The endless bag of tricks that Cornelius (the alias of avant-popster Keigo Oyamada) seems to have at his disposal and his undeniable talent as a sampler make Point, a potentially formulaic album, such a triumph. Cornelius is so good at regulating the give-and-take of his layered compositions that, rather than coming off as stiff and mechanical, they sound alive, constantly in motion. From a simple repeated-riff and sampled voice motif, “Point of View Point” blossoms effortlessly into a sparkling summertime anthem. “Another View Point” is a hypnotic, escalating pattern of electric guitar squeals. “Nowhere,” all weepy horns and crashing waves, is a swirling brew of post-honeymoon nostalgia. But while most studio artists end up overwhelming listeners with impossibly dense sample-scapes (Cornelius’ own Fantasma was one of those everything-and-the-kitchen-sink records, albeit an especially good one), Point is an effortless listen, achieving a flawless balance between noise and space. It is this extra breathing room that shows where Cornelius is coming from: rather than show off the size of his record collection, he is fascinated with the musicality of noise in and of itself. Hence the amazing sensuousness of the swishing water in “Drop” and the long stream of white noise that ends the album ever so gradually. Raucous hardcore punk (“I Hate Hate”) sits comfortably beside twee synth-pop (“Brazil”), proving that all sounds are indeed created equal. Point is as much an earnest exploration of texture and timbre, of music’s capacity to caress and disorientate, as it is a collection of bright melodies and jaunty rhythms.
Point’s greatest accomplishment is that it defies easy categorization. Cornelius’ unaffected approach to his music lets him stand in a privileged position outside genre boundaries, free to grab whatever suits him, looping and tweaking it to fit into his grand framework of sound. The result is catchy yet structureless, informed by decades of pop music but empowered by technology: Post-pop, perhaps? Until his imitators inevitably arrive, Cornelius will remain a fascinating, utterly original figure. Rating: 5/5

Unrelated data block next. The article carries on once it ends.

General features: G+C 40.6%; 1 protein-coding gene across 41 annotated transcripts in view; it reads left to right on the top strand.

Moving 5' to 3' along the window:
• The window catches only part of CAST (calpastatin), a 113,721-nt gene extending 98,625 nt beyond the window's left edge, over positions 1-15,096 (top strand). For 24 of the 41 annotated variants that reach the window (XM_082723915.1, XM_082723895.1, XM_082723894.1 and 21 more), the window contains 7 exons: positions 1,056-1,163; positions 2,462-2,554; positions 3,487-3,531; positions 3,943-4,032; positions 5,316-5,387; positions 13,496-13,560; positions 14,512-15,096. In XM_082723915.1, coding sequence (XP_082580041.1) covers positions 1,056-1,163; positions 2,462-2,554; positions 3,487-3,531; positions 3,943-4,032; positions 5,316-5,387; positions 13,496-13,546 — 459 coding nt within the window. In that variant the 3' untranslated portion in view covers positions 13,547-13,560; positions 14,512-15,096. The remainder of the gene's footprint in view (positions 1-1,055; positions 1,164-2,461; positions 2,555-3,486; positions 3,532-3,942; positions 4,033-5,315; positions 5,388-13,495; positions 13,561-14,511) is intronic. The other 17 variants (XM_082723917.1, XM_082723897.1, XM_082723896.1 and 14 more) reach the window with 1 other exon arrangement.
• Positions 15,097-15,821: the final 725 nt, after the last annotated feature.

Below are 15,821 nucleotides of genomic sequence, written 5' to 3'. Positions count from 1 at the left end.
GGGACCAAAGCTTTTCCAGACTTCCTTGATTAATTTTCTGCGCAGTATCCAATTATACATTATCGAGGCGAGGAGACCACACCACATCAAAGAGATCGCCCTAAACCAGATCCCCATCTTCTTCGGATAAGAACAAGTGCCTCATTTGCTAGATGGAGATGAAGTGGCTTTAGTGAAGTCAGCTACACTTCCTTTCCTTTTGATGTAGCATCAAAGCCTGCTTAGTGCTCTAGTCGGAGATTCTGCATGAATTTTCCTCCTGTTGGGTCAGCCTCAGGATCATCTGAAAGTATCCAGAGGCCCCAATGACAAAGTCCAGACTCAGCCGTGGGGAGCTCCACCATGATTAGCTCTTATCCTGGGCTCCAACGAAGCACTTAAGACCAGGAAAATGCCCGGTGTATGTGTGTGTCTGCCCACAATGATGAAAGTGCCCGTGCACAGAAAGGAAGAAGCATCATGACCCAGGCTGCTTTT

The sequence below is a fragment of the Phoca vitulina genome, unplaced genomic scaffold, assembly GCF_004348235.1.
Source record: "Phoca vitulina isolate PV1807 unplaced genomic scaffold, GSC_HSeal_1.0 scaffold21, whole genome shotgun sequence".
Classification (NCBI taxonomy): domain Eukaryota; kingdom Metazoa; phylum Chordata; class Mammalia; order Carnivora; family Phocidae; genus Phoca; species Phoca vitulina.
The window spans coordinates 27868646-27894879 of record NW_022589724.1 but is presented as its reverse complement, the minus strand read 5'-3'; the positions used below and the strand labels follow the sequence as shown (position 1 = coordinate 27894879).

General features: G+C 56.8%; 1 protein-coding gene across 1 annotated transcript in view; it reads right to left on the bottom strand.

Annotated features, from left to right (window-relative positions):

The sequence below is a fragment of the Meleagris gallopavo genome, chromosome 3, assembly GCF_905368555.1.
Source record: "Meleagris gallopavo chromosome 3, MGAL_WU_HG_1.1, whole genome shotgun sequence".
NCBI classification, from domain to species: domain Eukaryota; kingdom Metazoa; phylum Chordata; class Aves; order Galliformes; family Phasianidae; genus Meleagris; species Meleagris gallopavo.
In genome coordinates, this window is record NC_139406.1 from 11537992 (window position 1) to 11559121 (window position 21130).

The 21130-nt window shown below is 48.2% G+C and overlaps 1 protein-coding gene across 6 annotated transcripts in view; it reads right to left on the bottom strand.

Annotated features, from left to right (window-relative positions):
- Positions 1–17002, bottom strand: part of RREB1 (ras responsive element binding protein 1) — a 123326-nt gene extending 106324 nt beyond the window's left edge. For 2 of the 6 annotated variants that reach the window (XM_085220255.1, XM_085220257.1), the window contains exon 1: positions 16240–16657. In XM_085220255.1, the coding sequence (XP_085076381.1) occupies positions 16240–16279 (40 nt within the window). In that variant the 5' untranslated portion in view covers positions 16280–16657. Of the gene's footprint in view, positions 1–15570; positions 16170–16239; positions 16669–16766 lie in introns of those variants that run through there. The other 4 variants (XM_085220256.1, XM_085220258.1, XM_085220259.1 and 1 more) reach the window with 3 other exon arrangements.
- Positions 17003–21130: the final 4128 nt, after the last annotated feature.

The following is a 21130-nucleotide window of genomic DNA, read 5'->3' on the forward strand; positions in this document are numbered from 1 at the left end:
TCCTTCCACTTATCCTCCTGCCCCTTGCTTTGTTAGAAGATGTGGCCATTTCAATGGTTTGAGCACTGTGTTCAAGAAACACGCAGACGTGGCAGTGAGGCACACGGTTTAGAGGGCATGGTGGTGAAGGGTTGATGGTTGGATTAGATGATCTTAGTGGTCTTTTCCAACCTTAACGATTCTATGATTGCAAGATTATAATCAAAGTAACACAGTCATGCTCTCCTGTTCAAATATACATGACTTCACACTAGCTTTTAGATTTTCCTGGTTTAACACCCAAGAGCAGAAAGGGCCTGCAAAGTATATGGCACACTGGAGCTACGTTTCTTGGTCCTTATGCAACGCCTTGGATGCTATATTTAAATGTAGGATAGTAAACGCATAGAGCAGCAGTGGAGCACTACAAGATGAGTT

—Ryan J. Kuo
“I’m going to represent the black women of the world with this,” Ms. Toi announces in her official bio. What this ambitious West Coast hip-hop rookie’s representin’ entails is a take-no-prisoners aggression, unapologetic sexuality and an obstinate independence.
Ms. Toi dubbed her debut That Girl, because after she lent spitfire to Ice Cube and Mack 10’s “You Can Do It” for the Next Friday soundtrack, that became her most common moniker. First she resisted the label; then she embraced it. After the decade of grabbing for MC fame that led Ms. Toi no further than the gender gap, this inspirational exchange, sputtered over an admittedly tight beat, was all it took to get her signed to a major label: “Ms. Toi: You can do it put your back into it / Ice Cube: I can do it put your ass into it.”
Very well. Ms. Toi has no problem with booty per se, and though the dubious plum Russian fur hat and similarly purple vinyl attire she sports on the cover of her album bespeaks bling, she has more to offer. Track after track, she never lets up on the flow—or the venom—though her insistence occasionally gives way to repetition. The best tracks are those in which she forgoes the lackluster, quasi-operatic sampling for the rhymes she does best. Unfortunately, given the as yet unspectacular reception of her November release, the world may not be ready yet. Rating: 4/5